2015 was a dull year for Cisco (NASDAQ:CSCO) investors, who watched the stock end the year nearly flat with few bullish catalysts on the horizon. Last quarter, the networking giant's revenue rose 3.6% annually to $12.7 billion, beating estimates by $30 million. Unfortunately, its guidance for flat to 2% sales growth for the current quarter missed forecasts for 5.1% growth because of macro and currency impacts.

Looking ahead, can Cisco bounce back in 2016? Or will the new year ring in new challenges that could drag down its stock?

Image source: Cisco.

Estimates and valuations
Analysts, on average, expect Cisco's sales to fall 1.4% annually this quarter, another 0.6% next quarter, and end down 0.2% for fiscal 2016. But on the bright side, sales in fiscal 2017, which starts at the end of July, are expected to rise 3.7%.

On the bottom line, analysts expect Cisco to grow its annual earnings at an average rate of 9.4% over the next five years. That forecast gives Cisco a 5-year PEG ratio of 1.15. Since a PEG ratio under 1 is considered undervalued, I consider Cisco fairly valued based on its earnings growth potential. Cisco currently trades at 13 times trailing earnings, which is a considerable discount to the average P/E of 42 for the networking and communication devices industry. Based on these figures, it seems like Cisco shares have more upside than downside potential from current levels.

The main numbers to watch
Almost half of Cisco's revenue comes from sales of switches and routers. Last quarter, sales of switches rose 5% annually to $4 billion, but sales of routers fell 8% to $1.8 billion because of weak demand from carriers.

Cisco's higher switching revenue is encouraging, since many bears believe cheaper Chinese rivals like Huawei and ZTE will commoditize that core market. Cisco's 40% jump in total sales in China and India during the quarter helped put those fears to rest. However, Cisco's decline in router revenue is discouraging, since many carriers and enterprise customers are shifting toward cloud-based networking solutions, which require fewer routers.

Image source: Cisco.

Therefore, Cisco's long-term growth depends heavily on higher sales of software, services, and UCS (Unified Computing System) servers. UCS servers unify various stand-alone services onto a single platform, which can lower costs for enterprise customers. Last quarter, UCS sales rose 24% to $859 million. Collaboration revenue climbed 17% to $1.2 billion, wireless revenue rose 7% to $645 million, and security services grew 7% to $485 million. Demand for these services is rising -- deferred software and subscription product revenue rose 36% annually, deferred security revenue climbed 31%, and deferred collaboration revenue grew 18%.

Expect alliances and inorganic growth
Cisco's router and ethernet switch businesses are already the largest in the world, so there's little room for both businesses to grow. However, both remain vulnerable to its smaller rival, Juniper Networks (NYSE:JNPR).

Last November, research company Synergy Research Group reported that Juniper's share of the U.S. service provider routing market had reached 28% during the third quarter of 2015, up from 24% a year earlier. Cisco's share slipped from 53% to 49%, which contributed to its aforementioned decline in routing revenue. Juniper's share of the switch market has also been rising at a faster rate than Cisco's, according to research company IDC. Meanwhile, Cisco's UCS and networking growth could be threatened by the megamerger between Dell and EMC, as well as Huawei's aggressive pursuit of service provider partnerships across Europe.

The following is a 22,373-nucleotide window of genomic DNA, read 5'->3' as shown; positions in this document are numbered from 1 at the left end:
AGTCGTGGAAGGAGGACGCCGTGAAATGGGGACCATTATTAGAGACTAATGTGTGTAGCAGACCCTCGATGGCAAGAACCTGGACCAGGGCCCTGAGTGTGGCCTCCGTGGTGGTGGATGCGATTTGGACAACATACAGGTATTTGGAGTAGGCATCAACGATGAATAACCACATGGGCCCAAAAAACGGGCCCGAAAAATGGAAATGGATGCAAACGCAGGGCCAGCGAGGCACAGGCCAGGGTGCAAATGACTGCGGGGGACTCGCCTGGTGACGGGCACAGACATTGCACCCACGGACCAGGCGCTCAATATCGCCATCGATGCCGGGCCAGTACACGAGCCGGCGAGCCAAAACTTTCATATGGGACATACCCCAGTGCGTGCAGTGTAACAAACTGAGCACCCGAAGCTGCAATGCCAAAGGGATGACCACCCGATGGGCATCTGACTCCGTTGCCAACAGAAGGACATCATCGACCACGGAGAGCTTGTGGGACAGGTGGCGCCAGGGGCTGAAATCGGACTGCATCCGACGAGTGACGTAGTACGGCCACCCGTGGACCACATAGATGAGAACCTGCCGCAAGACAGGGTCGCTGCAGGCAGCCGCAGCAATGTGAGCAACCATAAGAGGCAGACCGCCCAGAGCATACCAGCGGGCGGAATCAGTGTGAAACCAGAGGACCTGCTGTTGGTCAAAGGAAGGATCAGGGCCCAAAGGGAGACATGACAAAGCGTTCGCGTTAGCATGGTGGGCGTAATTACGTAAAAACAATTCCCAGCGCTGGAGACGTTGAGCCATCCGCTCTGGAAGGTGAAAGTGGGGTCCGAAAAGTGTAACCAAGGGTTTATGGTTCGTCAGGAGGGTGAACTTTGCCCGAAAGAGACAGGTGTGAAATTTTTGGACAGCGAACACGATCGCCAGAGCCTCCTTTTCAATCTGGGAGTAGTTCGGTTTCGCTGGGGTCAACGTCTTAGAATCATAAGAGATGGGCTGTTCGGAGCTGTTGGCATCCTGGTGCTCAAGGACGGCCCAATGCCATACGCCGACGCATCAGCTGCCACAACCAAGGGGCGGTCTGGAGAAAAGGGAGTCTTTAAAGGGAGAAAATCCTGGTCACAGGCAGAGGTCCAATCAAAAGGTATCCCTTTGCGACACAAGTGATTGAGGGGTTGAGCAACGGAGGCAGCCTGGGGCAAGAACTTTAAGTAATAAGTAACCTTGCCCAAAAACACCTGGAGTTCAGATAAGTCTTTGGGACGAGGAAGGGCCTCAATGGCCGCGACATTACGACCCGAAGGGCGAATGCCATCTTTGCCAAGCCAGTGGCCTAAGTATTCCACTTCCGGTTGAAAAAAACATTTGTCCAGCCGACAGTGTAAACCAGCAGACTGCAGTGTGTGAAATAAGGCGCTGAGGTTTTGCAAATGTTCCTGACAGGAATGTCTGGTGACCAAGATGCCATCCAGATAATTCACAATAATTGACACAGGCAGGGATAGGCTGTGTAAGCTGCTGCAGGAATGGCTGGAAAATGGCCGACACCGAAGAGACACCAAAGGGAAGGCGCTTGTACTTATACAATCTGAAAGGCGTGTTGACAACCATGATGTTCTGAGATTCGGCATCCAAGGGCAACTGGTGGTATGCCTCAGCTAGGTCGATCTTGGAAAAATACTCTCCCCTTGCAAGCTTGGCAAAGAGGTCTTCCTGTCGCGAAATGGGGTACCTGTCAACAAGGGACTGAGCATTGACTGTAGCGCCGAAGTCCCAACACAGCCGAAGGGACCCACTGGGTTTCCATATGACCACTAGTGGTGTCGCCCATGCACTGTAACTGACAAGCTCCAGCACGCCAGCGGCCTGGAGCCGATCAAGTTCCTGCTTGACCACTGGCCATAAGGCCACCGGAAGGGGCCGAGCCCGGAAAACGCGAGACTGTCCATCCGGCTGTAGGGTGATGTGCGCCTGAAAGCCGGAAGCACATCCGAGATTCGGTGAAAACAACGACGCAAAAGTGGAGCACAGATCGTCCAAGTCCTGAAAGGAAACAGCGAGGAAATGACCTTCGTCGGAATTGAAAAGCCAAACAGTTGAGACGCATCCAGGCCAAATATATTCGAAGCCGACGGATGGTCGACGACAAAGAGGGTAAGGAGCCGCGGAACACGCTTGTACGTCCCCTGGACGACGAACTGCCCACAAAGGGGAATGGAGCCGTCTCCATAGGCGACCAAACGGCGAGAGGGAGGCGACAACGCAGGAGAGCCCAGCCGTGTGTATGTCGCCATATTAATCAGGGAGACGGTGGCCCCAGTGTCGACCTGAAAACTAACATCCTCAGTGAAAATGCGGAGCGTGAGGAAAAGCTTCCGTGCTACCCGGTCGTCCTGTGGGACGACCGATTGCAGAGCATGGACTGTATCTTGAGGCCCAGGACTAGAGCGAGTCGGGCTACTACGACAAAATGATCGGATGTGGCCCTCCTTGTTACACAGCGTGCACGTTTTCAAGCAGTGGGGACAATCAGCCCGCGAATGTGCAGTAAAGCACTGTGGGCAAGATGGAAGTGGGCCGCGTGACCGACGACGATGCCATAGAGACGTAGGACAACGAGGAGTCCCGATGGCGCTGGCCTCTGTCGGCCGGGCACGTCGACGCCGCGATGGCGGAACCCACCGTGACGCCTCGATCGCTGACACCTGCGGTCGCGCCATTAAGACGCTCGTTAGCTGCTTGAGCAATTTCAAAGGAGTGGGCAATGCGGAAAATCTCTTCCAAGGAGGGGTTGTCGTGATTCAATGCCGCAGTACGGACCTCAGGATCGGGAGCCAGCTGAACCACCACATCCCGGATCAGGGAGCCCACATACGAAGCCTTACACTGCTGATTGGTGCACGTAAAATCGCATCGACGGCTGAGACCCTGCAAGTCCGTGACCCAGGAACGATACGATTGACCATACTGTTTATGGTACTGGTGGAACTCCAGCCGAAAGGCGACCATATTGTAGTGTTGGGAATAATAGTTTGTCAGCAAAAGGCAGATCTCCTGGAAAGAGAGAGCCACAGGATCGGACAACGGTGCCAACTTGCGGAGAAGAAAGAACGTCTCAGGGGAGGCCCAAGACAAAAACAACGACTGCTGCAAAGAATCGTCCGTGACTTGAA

To counter these threats, Cisco partnered with Ericsson (NASDAQ:ERIC), the largest telecom equipment provider in the world, last November. By offering their products together to customers, the partnership could generate revenues of $1 billion for both companies by 2018. Prior to that, Cisco partnered with Apple to build better networks for enterprise iOS devices, and it formed a $100 million joint venture with China's Inspur Group to expand into the country's cloud computing market. During last quarter's conference call, CEO Charles Robbins stated that these major partners "see Cisco as the market leader they want to work with to move faster and drive greater value to customers and the market."

Cisco has also been beefing up its software and services business through acquisitions, mainly focused on the cloud, security, video, and collaboration markets. Last year, it acquired or announced plans to acquire 11 companies, up from six companies in 2014.

Will it be Cisco's best year yet?
2016 probably won't be Cisco's "best" year yet, since the company experienced much faster sales growth in previous years. But it certainly won't be a bad year if Cisco keeps pivoting away from routers and switches, instead beefing up its software and services with smart partnerships and acquisitions. Cisco stock probably won't surge by the double digits this year, but it should remain relatively stable in these choppy markets while paying out a nice 3.4% dividend.

This article represents the opinion of the writer, who may disagree with the “official” recommendation position of a Motley Fool premium advisory service. We’re motley! Questioning an investing thesis -- even one of our own -- helps us all think critically about investing and make decisions that help us become smarter, happier, and richer.